Good morning! Here are the 10 things you need to know in markets on Monday.
The International Monetary Fund (IMF) is set to add the Chinese yuan to its reserves basket on Monday, the biggest shake-up in more than three decades. By acknowledging the yuan as a major global currency alongside the dollar, euro, yen, and pound, as is widely expected, IMF members will endorse the efforts of China’s economic reformers and by doing so hope that will spur fresh change in China.
The US Federal Reserve Board will consider on Monday a proposal to curb its emergency lending powers, a change demanded by Congress after the central bank’s controversial decision to aid AIG, Citigroup, and others in 2008. A proposed rule, to be considered by the Fed’s Washington-based board in an open meeting, would require that any future emergency lending be only “broad-based” to address larger financial market problems, and not tailored to specific firms.
More than half a million people around the world took part in climate change marches over the weekend, a co-organiser said on Sunday, as protesters urged politicians to take action. The global protests come ahead of the COPA21 climate summit of around 50 world leaders, beginning in Paris on Monday. US President Barack Obama, China’s Xi Jinping, India’s Narendra Modi and Russia’s Vladimir Putin are all among the attendees.
Lloyds could have to rein in its dividend payouts as a result of the Bank of England’s stress tests, according to The Telegraph, if the regulators order the bank to build up its financial resources further. Officials are testing the seven biggest banks in the country to see how they would cope with a fictionalised economic crash beginning in China and other emerging markets and spreading around the world. The results of the annual test will be published on Tuesday.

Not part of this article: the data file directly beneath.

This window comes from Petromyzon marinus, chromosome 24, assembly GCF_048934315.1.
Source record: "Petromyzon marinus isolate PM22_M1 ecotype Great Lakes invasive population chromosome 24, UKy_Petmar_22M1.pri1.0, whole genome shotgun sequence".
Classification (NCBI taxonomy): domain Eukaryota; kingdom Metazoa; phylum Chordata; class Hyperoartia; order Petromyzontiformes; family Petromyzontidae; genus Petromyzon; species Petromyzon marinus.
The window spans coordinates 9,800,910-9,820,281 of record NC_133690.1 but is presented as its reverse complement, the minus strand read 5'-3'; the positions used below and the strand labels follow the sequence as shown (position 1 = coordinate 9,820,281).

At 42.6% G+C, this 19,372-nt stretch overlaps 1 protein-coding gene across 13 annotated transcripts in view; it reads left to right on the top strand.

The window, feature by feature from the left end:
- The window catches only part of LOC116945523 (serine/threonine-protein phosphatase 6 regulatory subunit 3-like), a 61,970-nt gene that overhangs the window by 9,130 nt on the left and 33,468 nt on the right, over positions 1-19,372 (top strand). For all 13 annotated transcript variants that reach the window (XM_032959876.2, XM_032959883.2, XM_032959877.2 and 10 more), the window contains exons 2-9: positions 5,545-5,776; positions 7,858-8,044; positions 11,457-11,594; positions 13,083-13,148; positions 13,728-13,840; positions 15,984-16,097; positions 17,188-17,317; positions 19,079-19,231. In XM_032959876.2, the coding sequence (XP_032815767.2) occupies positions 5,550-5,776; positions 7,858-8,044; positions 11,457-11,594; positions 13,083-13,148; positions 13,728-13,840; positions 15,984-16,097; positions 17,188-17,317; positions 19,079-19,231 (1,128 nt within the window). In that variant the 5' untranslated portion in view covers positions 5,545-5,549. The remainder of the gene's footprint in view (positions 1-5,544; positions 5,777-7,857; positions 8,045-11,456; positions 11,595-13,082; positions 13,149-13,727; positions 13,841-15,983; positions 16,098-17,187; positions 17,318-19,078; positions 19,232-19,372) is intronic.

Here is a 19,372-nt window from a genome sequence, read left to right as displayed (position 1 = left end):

Asian markets are mixed this morning. Japan’s Nikkei is off 0.69% at time of writing (6.30 a.m. GMT/1.30 a.m. ET), the Hong Kong Hang Seng is up 0.20%, and China’s Shanghai Composite is down 0.13%.
BHP Billiton renewed its commitment on Monday to do all it can to help, following the deadly collapse of a waste water dam in Brazil. The mining giant and partner Vale are facing a huge lawsuit. The Brazilian government announced on Friday plans to sue the two companies for $5.2 billion (£3.4 billion) in clean-up costs and damages after the November 5 collapse of the dam at the Samarco iron ore mine.
Britain’s borrowing is under the microscope this morning. Individual lending, mortgage approvals, and money supply figures for October are all due at 9.30 a.m. GMT (4.30 a.m. ET).
German and Italian inflation data is coming. Italy puts out numbers at 10.00 a.m. GMT (5.00 a.m. ET), while German figures are due at 1.00 p.m. (8.00 a.m. ET). Economists are forecasting an uptick in German price growth in October, predicting a 0.1% rise on September and a 0.4% rise on the same month last year.
Japan’s factory output expanded again in October, data showed Monday, boosted by production of memory chips and electronic devices, in a rare bright spot for the recession-hit economy. Economists were generally upbeat on the 1.4% expansion in activity — the second consecutive monthly rise — and said it signalled Japan’s second recession in as many years would likely be short lived.
The European Union and Turkey agreed on a deal to stem the migrant crisis including a €3 billion (£2.1 billion, $3.2 billion) aid package for Syrian refugees in Turkey, EU president Donald Tusk said after a summit in Brussels on Sunday. Tusk said: “Our agreement sets out a clear plan for the timely re-establishment of order at our shared frontier.”
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